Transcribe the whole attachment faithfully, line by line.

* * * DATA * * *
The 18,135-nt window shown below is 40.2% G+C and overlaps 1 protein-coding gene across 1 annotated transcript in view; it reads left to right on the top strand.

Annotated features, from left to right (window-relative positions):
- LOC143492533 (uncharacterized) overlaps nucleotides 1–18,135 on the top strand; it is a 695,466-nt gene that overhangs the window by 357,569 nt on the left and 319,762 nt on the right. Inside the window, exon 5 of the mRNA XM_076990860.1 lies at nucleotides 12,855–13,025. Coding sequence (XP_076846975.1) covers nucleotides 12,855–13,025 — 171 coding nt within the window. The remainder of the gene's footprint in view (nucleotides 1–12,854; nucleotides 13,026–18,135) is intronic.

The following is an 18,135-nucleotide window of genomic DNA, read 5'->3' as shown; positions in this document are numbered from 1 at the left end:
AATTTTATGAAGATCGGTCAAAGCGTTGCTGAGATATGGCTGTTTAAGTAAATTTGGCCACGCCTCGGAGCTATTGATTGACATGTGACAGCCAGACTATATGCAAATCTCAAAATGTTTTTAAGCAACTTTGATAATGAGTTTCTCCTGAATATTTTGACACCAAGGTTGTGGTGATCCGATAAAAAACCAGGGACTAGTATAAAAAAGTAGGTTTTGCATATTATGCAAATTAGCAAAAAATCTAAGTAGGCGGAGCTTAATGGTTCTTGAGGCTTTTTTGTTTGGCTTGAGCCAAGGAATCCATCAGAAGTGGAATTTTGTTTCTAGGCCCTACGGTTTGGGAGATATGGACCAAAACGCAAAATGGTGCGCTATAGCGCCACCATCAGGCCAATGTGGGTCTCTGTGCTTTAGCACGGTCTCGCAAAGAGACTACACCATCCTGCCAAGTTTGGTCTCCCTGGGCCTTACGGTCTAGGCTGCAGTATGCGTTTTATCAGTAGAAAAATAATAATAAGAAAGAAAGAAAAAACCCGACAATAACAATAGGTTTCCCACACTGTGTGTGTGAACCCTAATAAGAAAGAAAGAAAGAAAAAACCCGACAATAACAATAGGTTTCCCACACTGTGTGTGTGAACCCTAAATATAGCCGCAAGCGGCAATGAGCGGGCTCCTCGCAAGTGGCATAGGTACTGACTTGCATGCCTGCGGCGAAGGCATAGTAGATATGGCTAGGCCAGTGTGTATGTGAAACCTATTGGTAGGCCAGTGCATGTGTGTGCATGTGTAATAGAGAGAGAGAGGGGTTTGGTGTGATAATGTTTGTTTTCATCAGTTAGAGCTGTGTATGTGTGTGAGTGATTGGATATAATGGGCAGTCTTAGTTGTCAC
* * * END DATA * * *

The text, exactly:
The 18,135-nt window shown below is 40.2% G+C and overlaps 1 protein-coding gene across 1 annotated transcript in view; it reads left to right on the top strand.

Annotated features, from left to right (window-relative positions):
- LOC143492533 (uncharacterized) overlaps nucleotides 1–18,135 on the top strand; it is a 695,466-nt gene that overhangs the window by 357,569 nt on the left and 319,762 nt on the right. Inside the window, exon 5 of the mRNA XM_076990860.1 lies at nucleotides 12,855–13,025. Coding sequence (XP_076846975.1) covers nucleotides 12,855–13,025 — 171 coding nt within the window. The remainder of the gene's footprint in view (nucleotides 1–12,854; nucleotides 13,026–18,135) is intronic.

The following is an 18,135-nucleotide window of genomic DNA, read 5'->3' as shown; positions in this document are numbered from 1 at the left end:
AATTTTATGAAGATCGGTCAAAGCGTTGCTGAGATATGGCTGTTTAAGTAAATTTGGCCACGCCTCGGAGCTATTGATTGACATGTGACAGCCAGACTATATGCAAATCTCAAAATGTTTTTAAGCAACTTTGATAATGAGTTTCTCCTGAATATTTTGACACCAAGGTTGTGGTGATCCGATAAAAAACCAGGGACTAGTATAAAAAAGTAGGTTTTGCATATTATGCAAATTAGCAAAAAATCTAAGTAGGCGGAGCTTAATGGTTCTTGAGGCTTTTTTGTTTGGCTTGAGCCAAGGAATCCATCAGAAGTGGAATTTTGTTTCTAGGCCCTACGGTTTGGGAGATATGGACCAAAACGCAAAATGGTGCGCTATAGCGCCACCATCAGGCCAATGTGGGTCTCTGTGCTTTAGCACGGTCTCGCAAAGAGACTACACCATCCTGCCAAGTTTGGTCTCCCTGGGCCTTACGGTCTAGGCTGCAGTATGCGTTTTATCAGTAGAAAAATAATAATAAGAAAGAAAGAAAAAACCCGACAATAACAATAGGTTTCCCACACTGTGTGTGTGAACCCTAATAAGAAAGAAAGAAAGAAAAAACCCGACAATAACAATAGGTTTCCCACACTGTGTGTGTGAACCCTAAATATAGCCGCAAGCGGCAATGAGCGGGCTCCTCGCAAGTGGCATAGGTACTGACTTGCATGCCTGCGGCGAAGGCATAGTAGATATGGCTAGGCCAGTGTGTATGTGAAACCTATTGGTAGGCCAGTGCATGTGTGTGCATGTGTAATAGAGAGAGAGAGGGGTTTGGTGTGATAATGTTTGTTTTCATCAGTTAGAGCTGTGTATGTGTGTGAGTGATTGGATATAATGGGCAGTCTTAGTTGTCAC